23. Well, it has been publicly stated that classical--"difficult"-- cooking, complex though it may end up, is nothing more than a series of basic steps assembled in a given order to arrive at a specific conclusion. To that end, simple cookery gives those foundation skills a chance to really shine on their own merits. And though I've never been anything more than a line pig, I've always thought that the hallmark test of a cook was in soup. They're pretty easy to do, but they're kind of tricky to do well; and some of them can be deucedly difficult to do well consistently and repeatably.
  24. We went out shrimping Saturday night. It was a lovely evening and as we cleared Sebastian Inlet, the setting sun paved the Atlantic with gold for us to ride out to the ten-fathom line. By the time we got there, it was fully dark; we rigged the lights over the side and got our cast nets ready. I had the starboard side, Big Ernie had the port. By and bye, the water started popping with shrimp. I had had visions of the ocean turning pink with their arrival; in the event, we ended up with about fifteen pounds, all in the 12-25 count range. A couple of monsters the size of a boxing glove showed up too. On the way back in, just before sunrise, we stopped to pull one of my crab post in the Indian river. GO ME!!! Six legal blue crabs. I kept two and gave the others to Big E. Back home, I showered the worst of the salt and goo off of me and cleaned and froze my half of the scrimps, reserving a few fine fat creatures for my immediate gustatory throwdown. Pulled yesterday's two-pound pompano out of the refrigerator. Boiled the crabs in a little court-bullion, pulled them out and cleaned them (ow ow owwie HOT). Made a stuffing with the crab and the shrimps and a little of this and a dash of that. Filled the pompano and then sealed the parchment heart. Popped it into the oven and had another cup of coffee. But what sauce? I don't know if Mr Escoffier would have approved, but I took three cubes of frozen shrimp stock and flung them into my little sauteuse. Added a hearty splash of cream and a sprig of rosemary. Mild mild heat for a bit thickened it up nicely while I diced up a stone crab claw. This went in right on top of the sauce, and I pulled the pompano out. Lovely. En papillote is maybe the easiest and best way to cook a smallish white-fleshed fish. What we lose in crispy skin, we more than gain in aroma. OOH, the sauce! I pulled it off the heat and swirled in about a teaspoon and a half of truffle butter. Tiny pinch of salt and a quick grind or two of tellicheery pepper, out with the rosemary, and we were ready to go. I took the whole grotty lot out to my porch and watched the sun hoist itself well clear of the horizon and had a glass of quite cold and very nice Chablis while I forked it in. What sucks about bein' me? Nothin'.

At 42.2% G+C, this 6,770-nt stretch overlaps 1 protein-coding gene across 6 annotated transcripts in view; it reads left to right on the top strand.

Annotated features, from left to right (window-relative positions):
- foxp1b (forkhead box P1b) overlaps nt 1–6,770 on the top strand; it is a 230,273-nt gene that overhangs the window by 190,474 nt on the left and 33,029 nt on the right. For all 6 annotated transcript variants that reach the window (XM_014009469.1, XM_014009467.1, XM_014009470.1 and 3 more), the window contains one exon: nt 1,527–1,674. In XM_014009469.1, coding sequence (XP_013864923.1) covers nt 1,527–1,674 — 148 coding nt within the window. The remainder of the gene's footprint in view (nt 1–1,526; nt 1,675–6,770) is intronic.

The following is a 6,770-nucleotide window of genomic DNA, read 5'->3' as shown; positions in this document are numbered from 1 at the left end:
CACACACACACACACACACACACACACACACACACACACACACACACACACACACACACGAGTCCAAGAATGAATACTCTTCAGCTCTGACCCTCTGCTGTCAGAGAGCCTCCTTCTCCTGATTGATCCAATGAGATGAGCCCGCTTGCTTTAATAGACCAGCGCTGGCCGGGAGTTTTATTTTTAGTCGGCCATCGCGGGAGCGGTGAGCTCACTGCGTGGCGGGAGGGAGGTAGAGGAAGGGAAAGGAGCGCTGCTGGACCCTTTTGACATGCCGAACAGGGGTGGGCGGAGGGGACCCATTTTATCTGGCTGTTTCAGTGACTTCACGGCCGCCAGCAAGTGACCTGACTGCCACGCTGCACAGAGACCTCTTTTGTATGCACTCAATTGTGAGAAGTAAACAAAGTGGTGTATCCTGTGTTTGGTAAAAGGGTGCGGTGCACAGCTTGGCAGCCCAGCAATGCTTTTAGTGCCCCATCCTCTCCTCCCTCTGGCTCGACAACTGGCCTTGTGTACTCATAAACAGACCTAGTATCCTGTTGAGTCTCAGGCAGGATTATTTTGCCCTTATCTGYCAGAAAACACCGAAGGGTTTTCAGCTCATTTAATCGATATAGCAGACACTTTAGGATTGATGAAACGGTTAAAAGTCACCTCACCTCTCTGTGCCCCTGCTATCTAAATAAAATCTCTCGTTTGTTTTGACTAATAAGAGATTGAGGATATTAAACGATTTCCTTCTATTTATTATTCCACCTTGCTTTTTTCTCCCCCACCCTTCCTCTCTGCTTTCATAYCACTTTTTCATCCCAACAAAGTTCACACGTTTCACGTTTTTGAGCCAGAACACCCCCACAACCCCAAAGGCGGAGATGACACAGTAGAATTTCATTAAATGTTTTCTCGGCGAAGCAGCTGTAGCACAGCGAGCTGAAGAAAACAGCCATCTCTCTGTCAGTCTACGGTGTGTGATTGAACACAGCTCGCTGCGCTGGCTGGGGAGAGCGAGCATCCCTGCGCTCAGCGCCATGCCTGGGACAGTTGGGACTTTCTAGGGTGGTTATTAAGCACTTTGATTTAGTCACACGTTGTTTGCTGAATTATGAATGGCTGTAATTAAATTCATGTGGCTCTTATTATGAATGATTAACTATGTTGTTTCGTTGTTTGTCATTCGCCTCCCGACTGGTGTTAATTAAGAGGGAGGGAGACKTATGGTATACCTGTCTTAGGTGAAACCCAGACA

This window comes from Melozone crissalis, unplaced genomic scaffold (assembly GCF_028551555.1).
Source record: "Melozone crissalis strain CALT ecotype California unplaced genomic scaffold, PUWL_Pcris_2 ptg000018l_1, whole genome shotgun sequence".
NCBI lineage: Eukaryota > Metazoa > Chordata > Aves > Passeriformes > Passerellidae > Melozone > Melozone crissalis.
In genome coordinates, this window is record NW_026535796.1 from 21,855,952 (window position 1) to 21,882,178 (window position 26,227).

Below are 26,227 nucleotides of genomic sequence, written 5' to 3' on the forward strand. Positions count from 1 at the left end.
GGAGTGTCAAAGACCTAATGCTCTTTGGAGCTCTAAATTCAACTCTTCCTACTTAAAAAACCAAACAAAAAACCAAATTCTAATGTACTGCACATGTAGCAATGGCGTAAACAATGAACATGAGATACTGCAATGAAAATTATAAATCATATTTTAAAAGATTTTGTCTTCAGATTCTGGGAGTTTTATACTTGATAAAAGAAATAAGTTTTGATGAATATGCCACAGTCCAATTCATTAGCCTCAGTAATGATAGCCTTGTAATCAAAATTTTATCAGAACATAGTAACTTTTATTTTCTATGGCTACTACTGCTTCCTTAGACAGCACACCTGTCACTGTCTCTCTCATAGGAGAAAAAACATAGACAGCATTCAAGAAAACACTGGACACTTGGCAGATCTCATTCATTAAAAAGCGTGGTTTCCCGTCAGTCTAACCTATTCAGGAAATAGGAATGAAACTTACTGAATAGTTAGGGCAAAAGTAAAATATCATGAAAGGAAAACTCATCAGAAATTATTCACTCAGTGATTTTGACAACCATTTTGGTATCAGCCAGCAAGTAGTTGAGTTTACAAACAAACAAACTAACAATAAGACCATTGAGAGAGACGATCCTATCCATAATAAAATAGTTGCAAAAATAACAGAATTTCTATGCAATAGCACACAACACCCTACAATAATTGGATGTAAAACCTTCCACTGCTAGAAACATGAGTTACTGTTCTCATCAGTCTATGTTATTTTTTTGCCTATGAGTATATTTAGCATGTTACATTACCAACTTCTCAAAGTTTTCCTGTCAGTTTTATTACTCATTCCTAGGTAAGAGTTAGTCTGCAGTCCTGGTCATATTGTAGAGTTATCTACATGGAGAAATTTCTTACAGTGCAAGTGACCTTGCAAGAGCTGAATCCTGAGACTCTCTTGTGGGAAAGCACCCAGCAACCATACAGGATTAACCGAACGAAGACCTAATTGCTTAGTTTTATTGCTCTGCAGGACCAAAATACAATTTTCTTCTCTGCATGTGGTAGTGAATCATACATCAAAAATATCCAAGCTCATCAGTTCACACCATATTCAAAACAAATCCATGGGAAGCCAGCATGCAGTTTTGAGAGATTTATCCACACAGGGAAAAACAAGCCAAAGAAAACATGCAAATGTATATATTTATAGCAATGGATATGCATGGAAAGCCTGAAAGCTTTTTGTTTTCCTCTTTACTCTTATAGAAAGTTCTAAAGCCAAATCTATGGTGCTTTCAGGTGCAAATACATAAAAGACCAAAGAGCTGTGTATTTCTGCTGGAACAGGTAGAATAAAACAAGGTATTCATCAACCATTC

25. Lately I have been catching lots of pompano; they've been biting, sop who am I to say no to the Grand Scheme of the Universe? I mean, I'm gonna be fishing anyway... And last night a friend invited me to go shrimpin' with him, he said last time he went out he got almost a 5-gallon bucket full of scrimps in the 12-16 range. So I am thinking it'll be pompano stuffed with fresh Gulf Whites and a dab of truffle butter for breakfast Sunday morning. Maybe one of my crab pots will come up full of blues. Tragically, lobster season isn't for another 6 weeks, more's the pity.